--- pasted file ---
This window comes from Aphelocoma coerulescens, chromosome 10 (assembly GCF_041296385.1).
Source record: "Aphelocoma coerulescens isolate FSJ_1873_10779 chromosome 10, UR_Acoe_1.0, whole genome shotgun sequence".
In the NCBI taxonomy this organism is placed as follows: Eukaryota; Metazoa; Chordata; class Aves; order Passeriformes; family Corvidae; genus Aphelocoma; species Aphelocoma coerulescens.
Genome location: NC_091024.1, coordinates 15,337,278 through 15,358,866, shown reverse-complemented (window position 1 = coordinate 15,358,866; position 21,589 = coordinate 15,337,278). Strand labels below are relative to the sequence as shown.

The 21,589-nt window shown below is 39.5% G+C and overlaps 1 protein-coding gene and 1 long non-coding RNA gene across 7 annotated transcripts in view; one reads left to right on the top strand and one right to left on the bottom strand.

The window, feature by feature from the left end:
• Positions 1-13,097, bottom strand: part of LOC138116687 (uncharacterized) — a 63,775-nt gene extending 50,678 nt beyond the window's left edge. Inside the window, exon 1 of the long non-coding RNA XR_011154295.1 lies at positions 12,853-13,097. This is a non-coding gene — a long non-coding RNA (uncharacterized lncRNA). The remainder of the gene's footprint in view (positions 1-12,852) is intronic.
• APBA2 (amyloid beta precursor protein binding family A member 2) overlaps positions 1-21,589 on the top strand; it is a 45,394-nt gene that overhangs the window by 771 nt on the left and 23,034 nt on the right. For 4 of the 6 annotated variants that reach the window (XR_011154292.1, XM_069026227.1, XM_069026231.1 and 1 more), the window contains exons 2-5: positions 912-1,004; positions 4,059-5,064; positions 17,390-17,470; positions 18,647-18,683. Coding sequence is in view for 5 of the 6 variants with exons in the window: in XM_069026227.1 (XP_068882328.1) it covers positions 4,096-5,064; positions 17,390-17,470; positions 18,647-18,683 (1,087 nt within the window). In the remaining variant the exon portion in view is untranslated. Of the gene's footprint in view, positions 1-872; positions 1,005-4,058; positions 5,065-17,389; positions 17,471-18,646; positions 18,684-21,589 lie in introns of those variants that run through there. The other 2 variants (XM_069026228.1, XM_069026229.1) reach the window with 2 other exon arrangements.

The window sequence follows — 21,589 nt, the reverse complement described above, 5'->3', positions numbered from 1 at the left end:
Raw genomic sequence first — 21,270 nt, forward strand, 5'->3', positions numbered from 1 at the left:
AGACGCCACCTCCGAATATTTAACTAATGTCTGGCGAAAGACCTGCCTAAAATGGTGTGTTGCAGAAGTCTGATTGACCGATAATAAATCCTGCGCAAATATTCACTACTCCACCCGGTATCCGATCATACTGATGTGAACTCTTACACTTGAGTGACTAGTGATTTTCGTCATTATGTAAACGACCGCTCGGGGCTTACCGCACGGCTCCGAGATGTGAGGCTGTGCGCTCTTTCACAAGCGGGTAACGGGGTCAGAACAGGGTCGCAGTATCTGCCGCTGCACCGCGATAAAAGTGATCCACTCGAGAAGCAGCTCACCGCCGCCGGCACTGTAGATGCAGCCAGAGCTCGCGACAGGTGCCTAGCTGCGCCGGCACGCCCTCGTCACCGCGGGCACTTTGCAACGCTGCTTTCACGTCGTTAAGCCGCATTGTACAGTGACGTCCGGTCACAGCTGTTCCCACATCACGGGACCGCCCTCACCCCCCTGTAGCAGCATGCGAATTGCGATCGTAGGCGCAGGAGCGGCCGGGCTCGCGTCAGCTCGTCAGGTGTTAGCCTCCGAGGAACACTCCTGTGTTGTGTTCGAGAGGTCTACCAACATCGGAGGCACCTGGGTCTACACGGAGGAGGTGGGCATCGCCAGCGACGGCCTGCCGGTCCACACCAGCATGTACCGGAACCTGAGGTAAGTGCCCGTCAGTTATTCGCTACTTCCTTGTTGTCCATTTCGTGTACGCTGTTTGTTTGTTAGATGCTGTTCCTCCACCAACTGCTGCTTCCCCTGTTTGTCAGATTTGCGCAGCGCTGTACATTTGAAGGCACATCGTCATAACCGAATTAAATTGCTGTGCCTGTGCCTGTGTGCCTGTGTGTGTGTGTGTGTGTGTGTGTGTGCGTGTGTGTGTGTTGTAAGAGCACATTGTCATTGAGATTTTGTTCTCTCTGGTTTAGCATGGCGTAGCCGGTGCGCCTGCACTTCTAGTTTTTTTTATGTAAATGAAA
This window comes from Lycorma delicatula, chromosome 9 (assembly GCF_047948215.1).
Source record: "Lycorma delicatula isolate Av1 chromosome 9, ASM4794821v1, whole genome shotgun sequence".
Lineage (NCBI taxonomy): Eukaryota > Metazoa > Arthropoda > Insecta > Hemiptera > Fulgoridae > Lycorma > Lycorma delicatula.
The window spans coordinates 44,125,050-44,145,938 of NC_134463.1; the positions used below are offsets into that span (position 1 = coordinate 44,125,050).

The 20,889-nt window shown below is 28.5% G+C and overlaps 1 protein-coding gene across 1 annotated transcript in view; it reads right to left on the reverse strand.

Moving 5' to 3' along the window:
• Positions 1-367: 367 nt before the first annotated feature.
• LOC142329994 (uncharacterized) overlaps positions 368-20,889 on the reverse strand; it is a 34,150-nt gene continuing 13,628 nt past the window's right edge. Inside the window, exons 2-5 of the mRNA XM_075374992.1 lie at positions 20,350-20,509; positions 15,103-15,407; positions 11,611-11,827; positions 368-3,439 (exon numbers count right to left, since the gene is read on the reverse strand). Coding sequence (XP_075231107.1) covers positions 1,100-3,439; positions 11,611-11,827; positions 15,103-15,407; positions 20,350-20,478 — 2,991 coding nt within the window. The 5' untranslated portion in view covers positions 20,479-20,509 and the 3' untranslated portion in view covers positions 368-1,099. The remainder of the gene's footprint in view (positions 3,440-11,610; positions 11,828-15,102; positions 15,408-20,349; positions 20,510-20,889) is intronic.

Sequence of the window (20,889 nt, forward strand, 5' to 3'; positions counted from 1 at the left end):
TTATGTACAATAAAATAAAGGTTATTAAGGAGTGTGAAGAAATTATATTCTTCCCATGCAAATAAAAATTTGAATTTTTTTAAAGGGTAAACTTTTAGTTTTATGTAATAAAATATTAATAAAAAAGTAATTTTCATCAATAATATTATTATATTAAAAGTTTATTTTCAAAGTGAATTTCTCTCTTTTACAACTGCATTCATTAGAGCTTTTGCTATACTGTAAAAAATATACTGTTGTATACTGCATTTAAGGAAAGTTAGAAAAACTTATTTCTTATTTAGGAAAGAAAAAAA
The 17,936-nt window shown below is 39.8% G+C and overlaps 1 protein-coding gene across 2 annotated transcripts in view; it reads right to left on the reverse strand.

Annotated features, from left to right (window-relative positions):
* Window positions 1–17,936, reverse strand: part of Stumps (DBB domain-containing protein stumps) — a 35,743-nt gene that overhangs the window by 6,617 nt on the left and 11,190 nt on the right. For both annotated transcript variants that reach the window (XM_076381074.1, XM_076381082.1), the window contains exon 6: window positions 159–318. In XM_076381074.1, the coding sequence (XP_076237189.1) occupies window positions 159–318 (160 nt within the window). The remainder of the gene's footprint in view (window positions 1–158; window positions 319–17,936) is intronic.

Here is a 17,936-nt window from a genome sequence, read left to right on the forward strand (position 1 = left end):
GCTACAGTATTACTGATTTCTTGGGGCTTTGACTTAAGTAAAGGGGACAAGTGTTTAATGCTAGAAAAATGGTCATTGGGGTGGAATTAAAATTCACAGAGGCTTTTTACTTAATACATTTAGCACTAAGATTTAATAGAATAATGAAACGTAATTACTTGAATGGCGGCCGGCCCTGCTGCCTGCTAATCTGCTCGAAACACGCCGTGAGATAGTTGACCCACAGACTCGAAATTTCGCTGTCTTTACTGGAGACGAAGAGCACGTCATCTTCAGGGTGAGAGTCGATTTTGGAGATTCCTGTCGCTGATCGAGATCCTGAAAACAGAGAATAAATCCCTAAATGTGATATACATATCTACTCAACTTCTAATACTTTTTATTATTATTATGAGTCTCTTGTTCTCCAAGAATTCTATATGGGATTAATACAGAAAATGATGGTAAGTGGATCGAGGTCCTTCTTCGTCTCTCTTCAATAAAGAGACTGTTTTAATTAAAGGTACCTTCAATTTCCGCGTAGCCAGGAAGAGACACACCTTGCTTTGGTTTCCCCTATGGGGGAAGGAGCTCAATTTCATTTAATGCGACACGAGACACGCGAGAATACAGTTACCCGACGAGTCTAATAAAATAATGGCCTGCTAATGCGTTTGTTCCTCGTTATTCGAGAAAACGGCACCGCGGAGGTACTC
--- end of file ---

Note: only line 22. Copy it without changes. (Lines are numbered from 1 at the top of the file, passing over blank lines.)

The 17,936-nt window shown below is 39.8% G+C and overlaps 1 protein-coding gene across 2 annotated transcripts in view; it reads right to left on the reverse strand.